Kauai News

Help protect Kaua‘i’s birds by keeping cats inside

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Kaua‘i is home to many endemic and endangered birds, and they face many threats. However, one of the easiest ways to help protect them and their native ecosystems is by keeping feline friends inside.

Moli (Laysan albatross) mombrella. Courtesy of Hob Osterlund.

In an effort to cultivate the importance of cats belonging indoors, the Kaua‘i Humane Society is partnering with Pacific Birds Habitat Joint Venture to offer a variety of incentives and educational opportunities to the community.

“The Kaua‘i Humane Society focuses on dogs and cats, but we share the land and environment with lots of animals, from yellow-faced bees to Laysan albatrosses to green sea turtles,” Kaua‘i Humane Society Executive Director Nicole Schafer Crane said in a press release. “It is important to the Kaua‘i Humane Society to find ways to support the protection of our island … and all the animals that reside on it, and these partnerships help us accomplish that goal.”

Having an indoor cat not only helps protect native wildlife, but keeping your feline inside eliminates the risks of it being hit by cars, going missing, being attacked by dogs or by people, picking up diseases or becoming injured or trapped, ensuring your pet cat lives longer.

As a part of their educational campaign, the Kaua‘i Humane Society and Pacific Birds Habitat Joint Venture offered two workshops in 2022. All information from these workshops, including how to keep indoor cats healthy, happy and enriched, can be found here.


Additionally, the Kaua‘i Humane Society encourages every adopter and current cat owner to sign the Pono Cat Parent Pledge. The pledge promoting indoor cats was created by a working group with members from the National Oceanic and Atmospheric Administration, Hawaiian Humane Society, Kaua‘i Humane Society, Pacific Birds Habitat Joint Venture and multiple other agencies.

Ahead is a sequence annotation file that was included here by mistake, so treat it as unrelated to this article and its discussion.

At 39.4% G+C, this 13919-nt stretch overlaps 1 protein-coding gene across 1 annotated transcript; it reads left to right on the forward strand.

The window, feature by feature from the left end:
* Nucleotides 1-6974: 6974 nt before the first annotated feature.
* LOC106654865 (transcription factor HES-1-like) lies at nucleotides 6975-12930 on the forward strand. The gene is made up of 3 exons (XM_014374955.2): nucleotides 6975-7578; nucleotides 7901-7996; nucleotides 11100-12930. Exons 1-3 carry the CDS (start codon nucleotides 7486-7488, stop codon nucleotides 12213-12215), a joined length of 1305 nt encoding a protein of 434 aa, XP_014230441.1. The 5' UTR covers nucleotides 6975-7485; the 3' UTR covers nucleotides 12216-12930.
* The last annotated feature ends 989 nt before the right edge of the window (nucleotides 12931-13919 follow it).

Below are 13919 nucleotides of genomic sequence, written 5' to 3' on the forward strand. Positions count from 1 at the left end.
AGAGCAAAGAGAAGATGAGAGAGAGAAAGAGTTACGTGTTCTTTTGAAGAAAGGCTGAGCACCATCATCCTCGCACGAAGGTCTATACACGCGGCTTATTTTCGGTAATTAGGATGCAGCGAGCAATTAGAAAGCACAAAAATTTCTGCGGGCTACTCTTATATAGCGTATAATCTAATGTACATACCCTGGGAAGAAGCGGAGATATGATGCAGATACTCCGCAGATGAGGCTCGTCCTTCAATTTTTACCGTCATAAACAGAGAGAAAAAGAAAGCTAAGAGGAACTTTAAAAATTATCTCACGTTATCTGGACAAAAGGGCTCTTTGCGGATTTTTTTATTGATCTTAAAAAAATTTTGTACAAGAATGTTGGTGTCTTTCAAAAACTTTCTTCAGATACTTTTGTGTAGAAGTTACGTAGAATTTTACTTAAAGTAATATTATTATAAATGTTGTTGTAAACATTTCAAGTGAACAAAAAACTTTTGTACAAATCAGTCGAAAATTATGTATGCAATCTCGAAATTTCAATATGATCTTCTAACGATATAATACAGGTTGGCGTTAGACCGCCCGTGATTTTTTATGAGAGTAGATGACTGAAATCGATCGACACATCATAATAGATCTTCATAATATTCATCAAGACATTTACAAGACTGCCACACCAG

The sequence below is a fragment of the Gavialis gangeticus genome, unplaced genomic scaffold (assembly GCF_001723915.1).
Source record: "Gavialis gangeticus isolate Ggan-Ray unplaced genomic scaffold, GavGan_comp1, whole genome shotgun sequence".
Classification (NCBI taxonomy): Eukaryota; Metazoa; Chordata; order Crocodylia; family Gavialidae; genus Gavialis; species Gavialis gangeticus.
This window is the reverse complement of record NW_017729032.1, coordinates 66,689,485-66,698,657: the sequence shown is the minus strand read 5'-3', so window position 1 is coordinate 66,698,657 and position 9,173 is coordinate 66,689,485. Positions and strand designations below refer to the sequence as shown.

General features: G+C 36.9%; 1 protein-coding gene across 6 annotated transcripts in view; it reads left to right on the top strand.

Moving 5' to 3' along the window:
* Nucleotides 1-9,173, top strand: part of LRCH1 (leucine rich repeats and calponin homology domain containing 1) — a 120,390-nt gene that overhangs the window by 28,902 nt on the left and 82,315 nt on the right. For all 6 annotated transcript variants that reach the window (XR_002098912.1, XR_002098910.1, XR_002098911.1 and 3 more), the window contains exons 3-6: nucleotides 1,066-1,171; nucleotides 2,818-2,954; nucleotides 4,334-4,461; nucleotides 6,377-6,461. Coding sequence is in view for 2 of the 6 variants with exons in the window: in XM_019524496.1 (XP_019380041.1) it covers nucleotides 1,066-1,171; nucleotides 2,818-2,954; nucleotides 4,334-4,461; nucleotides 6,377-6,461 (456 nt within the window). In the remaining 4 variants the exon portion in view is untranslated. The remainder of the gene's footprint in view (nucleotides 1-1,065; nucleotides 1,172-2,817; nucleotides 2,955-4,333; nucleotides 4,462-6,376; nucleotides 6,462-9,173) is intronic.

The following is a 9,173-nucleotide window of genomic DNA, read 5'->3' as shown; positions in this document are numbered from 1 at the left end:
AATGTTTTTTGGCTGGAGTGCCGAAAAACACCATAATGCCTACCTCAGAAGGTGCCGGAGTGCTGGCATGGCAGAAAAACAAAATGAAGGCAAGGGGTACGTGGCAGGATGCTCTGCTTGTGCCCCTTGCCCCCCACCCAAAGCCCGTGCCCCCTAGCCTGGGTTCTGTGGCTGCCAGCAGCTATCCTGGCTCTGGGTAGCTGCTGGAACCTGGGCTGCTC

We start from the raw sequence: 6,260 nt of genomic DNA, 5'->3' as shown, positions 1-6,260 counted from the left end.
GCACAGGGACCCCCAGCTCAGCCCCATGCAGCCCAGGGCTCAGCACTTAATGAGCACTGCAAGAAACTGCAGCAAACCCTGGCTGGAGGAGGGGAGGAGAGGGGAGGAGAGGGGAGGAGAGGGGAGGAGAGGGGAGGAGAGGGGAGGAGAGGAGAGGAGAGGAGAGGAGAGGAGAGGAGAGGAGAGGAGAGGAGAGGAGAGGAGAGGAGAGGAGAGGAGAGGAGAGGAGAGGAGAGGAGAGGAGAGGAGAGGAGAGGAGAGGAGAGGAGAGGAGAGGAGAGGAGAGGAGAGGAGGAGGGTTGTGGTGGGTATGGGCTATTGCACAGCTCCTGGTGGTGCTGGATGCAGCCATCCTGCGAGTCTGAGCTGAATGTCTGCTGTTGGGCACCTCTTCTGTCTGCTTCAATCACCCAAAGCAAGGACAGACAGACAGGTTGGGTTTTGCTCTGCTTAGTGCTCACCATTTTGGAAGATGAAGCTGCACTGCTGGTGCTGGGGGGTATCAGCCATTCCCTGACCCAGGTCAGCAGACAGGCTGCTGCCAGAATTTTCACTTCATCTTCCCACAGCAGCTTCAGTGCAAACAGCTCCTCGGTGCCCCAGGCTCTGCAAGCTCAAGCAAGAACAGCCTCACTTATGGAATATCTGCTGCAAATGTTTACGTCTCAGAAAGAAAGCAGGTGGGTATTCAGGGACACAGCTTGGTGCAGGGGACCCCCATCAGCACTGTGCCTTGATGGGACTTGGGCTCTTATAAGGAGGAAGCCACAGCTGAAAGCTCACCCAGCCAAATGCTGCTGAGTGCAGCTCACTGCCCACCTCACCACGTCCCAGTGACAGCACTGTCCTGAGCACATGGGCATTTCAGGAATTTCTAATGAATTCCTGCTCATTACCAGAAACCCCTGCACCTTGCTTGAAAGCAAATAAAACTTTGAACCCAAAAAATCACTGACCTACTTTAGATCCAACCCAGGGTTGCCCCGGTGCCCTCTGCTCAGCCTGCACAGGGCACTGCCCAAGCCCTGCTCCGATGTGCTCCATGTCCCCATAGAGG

Cat trees and scratchers help indoor cats meet basic needs and enjoy living an indoor life. Photo courtesy of Kauaʻi Humane Society.

The Kaua‘i Humane Society will put every pledge into a raffle drawing, with a winner to be selected at the end of February. The prize package will include a vertical cat scratcher, cozy cat bed, organic catnip and a crinkle play mat.

Cat owners can sign the pledge at the Kaua‘i Humane Society location in Līhuʻe or online.

Pacific Birds Habitat Joint Venture Hawaiʻi Conservation Coordinator Helen Raine said Kauaʻi is home to some of the rarest seabirds and water birds in the world.


“We have five threatened and endangered water birds on Kauaʻi; both the ʻalaeʻula (Hawaiian common gallinule) and the koloa maoli (Hawaiian duck) populations are estimated to number less than 1,000 individual birds worldwide, with most of them on Kauaʻi,” Raine said. “The ʻalae keʻokeʻo (Hawaiian coot) and the aeʻo (Hawaiian stilt) have around 2,000 individuals across the state. And there are just over 3,000 nēnē (Hawaiian goose).”

Because these birds evolved on the isolated islands of Hawaiʻi without mammalian predators, they never had to develop anti-predator strategies. That means they are quite literally sitting ducks when it comes to depredation by cats.

“Cats aren’t the only pressure these birds face … but at least we can more easily do something about keeping cats indoors,” Raine said in the press release, adding the birds also are threatened by vehicle strikes, powerline collisions, disease and habitat loss.

The partnership included commissioning Kauaʻi muralist Trysen Kaneshige to create eye-catching art around the Kaua‘i Humane Society location in Līhuʻe. The Līhuʻe Petco is also participating and will soon place Kaua‘i Humane Society-approved indoor enrichment signs in the store by products the organization recommends offering indoor cats.


Crane said creating an indoor cat environment and spaying and neutering are the best ways cat owners can do their part in protecting wildlife.

“Pets that are not neutered or spayed are more likely to roam, which not only puts pets in danger but can also bring pets and wildlife close together, leading to the potential injury or death of wildlife,” Crane said in the press release. “By spaying and neutering, we can also reduce unwanted litters that may become free-roaming dogs and cats. These free-roaming dogs and cats also have the potential to hurt wildlife, like native birds.”

For more information about the Kauaʻi Humane Society, click here and follow the organization on Facebook, Instagram and Twitter. You can also find the humane society on TikTok with the handle @kauaihumane and check out the organization’s YouTube channel.

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